Illinois gun rights groups ask appeals court to review Texas pistol brace ruling

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(The Center Square) – Recent cases challenging weapons laws in other states could have an impact on the case pending against Illinois’ gun and magazine ban.

The Seventh Circuit U.S. Court of Appeals that includes Illinois still has the consolidated cases challenging the state’s gun and magazine ban under review. A three judge panel heard the case June 29.

Since then, Ninth Circuit rulings in August out of Hawaii against butterfly knife prohibitions and in September out of California against magazine bans have been entered. Tuesday, a Fifth Circuit federal appeals court in Texas ruled against the ATF’s pistol brace rule.

Gun rights advocate Todd Vandermyde said these stack up as supplemental authority for their Illinois challenge.

“They said ‘in common use.’ They said ‘these are not dangerous … and unusual.’ They talked about how gunsmithing is. All these things we have been arguing, the state has been arguing the opposite side of it,” Vandermyde told WMAY. “And we have a federal judge that basically validated all that we put in our lawsuit against the state of Illinois and eviscerated the state argument.”

Plaintiffs have asked the appeals court judges to take note of the Texas case. The state has yet to respond to that filing. Similar notes have been filed requesting they consider the Hawaii and California cases.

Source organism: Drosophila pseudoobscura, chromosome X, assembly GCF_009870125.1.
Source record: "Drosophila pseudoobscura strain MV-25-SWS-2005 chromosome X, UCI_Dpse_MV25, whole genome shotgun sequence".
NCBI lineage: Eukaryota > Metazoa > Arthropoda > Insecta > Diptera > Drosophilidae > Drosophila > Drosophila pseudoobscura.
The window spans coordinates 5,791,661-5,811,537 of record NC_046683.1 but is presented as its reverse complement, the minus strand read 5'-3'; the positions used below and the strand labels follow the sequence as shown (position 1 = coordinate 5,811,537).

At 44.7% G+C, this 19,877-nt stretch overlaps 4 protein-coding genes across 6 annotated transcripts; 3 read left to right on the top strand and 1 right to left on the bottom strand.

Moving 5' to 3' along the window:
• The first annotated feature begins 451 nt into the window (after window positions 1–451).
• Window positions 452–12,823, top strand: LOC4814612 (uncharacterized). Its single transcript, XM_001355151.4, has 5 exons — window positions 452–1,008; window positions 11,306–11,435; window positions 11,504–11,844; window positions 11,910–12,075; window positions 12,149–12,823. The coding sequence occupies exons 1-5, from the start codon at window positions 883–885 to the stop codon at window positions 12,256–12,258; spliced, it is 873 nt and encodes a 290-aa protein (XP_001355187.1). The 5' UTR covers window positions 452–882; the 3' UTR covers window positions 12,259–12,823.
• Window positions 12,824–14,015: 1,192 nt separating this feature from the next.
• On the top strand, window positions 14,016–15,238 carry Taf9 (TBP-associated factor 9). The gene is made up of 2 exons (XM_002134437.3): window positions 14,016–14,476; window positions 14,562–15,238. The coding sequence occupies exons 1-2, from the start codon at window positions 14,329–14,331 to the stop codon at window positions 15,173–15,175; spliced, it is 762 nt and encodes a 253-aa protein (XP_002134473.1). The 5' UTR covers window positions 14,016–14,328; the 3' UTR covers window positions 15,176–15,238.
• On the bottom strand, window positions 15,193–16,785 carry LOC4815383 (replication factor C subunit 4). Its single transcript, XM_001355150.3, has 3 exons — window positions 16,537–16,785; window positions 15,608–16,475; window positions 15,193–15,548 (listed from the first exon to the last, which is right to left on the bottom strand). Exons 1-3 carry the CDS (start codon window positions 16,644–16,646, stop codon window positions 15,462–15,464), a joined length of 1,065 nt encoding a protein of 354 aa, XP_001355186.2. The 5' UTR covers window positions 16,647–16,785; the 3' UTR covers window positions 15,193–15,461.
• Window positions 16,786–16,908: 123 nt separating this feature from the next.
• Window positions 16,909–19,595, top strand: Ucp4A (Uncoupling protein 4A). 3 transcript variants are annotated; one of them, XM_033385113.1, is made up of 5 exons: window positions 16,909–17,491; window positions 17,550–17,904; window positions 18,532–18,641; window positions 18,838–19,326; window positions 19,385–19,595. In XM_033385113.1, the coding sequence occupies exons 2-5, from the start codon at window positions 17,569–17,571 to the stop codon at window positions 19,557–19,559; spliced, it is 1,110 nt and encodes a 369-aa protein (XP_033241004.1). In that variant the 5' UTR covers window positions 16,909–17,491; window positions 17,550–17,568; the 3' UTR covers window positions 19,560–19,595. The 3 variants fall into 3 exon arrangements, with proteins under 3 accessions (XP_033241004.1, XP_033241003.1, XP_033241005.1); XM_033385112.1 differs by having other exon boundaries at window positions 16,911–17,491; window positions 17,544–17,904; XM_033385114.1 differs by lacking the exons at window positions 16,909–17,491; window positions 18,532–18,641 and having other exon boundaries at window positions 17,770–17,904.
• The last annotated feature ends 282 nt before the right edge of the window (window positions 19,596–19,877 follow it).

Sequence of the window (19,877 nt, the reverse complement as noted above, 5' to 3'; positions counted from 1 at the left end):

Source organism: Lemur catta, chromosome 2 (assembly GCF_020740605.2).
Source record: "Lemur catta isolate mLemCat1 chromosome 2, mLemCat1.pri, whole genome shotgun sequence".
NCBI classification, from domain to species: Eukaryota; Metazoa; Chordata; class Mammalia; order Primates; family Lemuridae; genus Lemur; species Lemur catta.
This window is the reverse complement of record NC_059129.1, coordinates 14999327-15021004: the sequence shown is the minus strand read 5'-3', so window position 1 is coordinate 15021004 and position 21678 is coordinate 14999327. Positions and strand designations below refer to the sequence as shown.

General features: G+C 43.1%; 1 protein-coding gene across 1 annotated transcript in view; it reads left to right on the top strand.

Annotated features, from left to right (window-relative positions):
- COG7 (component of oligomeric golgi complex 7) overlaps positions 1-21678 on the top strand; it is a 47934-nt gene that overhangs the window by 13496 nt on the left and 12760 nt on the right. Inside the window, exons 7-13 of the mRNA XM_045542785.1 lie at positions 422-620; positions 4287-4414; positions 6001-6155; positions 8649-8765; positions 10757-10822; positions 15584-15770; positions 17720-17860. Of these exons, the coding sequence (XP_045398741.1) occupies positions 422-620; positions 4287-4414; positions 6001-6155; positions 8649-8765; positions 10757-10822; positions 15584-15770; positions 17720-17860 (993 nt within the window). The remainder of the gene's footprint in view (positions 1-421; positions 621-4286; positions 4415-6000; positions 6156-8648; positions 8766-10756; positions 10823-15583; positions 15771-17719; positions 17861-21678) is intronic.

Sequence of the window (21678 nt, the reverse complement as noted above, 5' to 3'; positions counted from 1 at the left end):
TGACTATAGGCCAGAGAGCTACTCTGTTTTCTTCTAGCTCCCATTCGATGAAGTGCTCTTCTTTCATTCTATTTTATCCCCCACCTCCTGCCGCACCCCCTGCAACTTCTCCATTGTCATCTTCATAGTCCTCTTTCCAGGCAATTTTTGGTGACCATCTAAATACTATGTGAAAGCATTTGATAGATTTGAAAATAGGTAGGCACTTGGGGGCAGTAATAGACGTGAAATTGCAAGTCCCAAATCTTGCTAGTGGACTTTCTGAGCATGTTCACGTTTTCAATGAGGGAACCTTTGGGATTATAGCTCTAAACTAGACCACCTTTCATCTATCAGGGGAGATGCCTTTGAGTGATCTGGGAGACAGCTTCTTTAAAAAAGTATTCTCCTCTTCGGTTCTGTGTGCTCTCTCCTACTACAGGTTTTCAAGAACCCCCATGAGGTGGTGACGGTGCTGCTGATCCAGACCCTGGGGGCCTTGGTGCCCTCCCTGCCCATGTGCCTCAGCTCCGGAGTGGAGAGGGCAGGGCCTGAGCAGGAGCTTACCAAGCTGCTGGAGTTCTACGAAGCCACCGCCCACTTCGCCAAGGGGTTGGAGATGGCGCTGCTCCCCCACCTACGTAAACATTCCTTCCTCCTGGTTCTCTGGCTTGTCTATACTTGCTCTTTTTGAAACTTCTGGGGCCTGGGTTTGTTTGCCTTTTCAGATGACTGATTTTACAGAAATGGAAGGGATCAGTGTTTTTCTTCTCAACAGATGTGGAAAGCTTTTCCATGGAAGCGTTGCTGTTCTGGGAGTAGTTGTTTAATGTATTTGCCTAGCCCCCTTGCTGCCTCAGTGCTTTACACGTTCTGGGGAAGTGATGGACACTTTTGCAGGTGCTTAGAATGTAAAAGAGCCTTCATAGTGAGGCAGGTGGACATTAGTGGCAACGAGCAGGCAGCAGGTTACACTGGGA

“I think that the Seventh Circuit Court of Appeals knows what they have to do,” Vandermyde said.

Illinois Attorney General Kwame Raoul’s office filed with the appeals court that the Ninth Circuit has already stayed the California magazine ban decision Duncan v. Bonta, “which conflicts with every decision addressing laws restricting large-capacity magazines following New York State Rifle & Pistol Ass’n v. Bruen.”

For the Hawaii butterfly knife case Teter v. Lopez, Illinois as defendants in the Seventh Circuit said that dealt with blades. Illinois’ law deals with firearms.

“Here, the plain-text analysis must focus on whether accessories (large-capacity magazines) are “arms” and whether specific types of firearms (assault weapons) fall within the plain text. Barnett State Br. 16-17. Teter sheds no light on either question,” Raoul’s office said in a court filing.

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